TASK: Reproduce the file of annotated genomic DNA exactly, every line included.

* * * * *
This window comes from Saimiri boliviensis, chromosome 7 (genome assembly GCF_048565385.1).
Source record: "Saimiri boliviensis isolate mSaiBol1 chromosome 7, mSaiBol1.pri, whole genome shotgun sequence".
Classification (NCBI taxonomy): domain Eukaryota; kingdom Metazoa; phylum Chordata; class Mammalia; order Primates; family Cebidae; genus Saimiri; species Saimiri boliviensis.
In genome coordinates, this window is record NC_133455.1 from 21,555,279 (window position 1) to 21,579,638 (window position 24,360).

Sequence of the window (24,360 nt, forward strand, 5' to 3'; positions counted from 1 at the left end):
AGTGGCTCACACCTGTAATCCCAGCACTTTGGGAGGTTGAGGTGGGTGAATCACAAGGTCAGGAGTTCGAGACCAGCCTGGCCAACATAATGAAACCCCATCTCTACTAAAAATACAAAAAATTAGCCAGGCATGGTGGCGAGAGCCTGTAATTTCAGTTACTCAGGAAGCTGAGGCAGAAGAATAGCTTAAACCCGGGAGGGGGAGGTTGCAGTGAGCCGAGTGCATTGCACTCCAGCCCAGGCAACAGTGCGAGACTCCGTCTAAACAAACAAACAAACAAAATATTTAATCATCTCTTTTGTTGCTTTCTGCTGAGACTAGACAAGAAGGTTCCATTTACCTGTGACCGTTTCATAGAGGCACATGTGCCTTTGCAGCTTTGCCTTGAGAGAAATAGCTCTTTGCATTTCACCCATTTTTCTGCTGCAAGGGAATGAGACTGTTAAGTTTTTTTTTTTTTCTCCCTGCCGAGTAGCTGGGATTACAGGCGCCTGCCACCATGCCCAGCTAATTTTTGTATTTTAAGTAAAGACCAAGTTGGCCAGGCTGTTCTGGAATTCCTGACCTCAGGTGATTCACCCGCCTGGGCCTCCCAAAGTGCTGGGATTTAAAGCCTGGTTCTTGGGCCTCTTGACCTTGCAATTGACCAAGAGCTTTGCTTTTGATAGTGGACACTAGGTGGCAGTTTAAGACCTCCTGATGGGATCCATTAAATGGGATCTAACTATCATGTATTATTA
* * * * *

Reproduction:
This window comes from Saimiri boliviensis, chromosome 7 (genome assembly GCF_048565385.1).
Source record: "Saimiri boliviensis isolate mSaiBol1 chromosome 7, mSaiBol1.pri, whole genome shotgun sequence".
Classification (NCBI taxonomy): domain Eukaryota; kingdom Metazoa; phylum Chordata; class Mammalia; order Primates; family Cebidae; genus Saimiri; species Saimiri boliviensis.
In genome coordinates, this window is record NC_133455.1 from 21,555,279 (window position 1) to 21,579,638 (window position 24,360).

Sequence of the window (24,360 nt, forward strand, 5' to 3'; positions counted from 1 at the left end):
AGTGGCTCACACCTGTAATCCCAGCACTTTGGGAGGTTGAGGTGGGTGAATCACAAGGTCAGGAGTTCGAGACCAGCCTGGCCAACATAATGAAACCCCATCTCTACTAAAAATACAAAAAATTAGCCAGGCATGGTGGCGAGAGCCTGTAATTTCAGTTACTCAGGAAGCTGAGGCAGAAGAATAGCTTAAACCCGGGAGGGGGAGGTTGCAGTGAGCCGAGTGCATTGCACTCCAGCCCAGGCAACAGTGCGAGACTCCGTCTAAACAAACAAACAAACAAAATATTTAATCATCTCTTTTGTTGCTTTCTGCTGAGACTAGACAAGAAGGTTCCATTTACCTGTGACCGTTTCATAGAGGCACATGTGCCTTTGCAGCTTTGCCTTGAGAGAAATAGCTCTTTGCATTTCACCCATTTTTCTGCTGCAAGGGAATGAGACTGTTAAGTTTTTTTTTTTTTCTCCCTGCCGAGTAGCTGGGATTACAGGCGCCTGCCACCATGCCCAGCTAATTTTTGTATTTTAAGTAAAGACCAAGTTGGCCAGGCTGTTCTGGAATTCCTGACCTCAGGTGATTCACCCGCCTGGGCCTCCCAAAGTGCTGGGATTTAAAGCCTGGTTCTTGGGCCTCTTGACCTTGCAATTGACCAAGAGCTTTGCTTTTGATAGTGGACACTAGGTGGCAGTTTAAGACCTCCTGATGGGATCCATTAAATGGGATCTAACTATCATGTATTATTA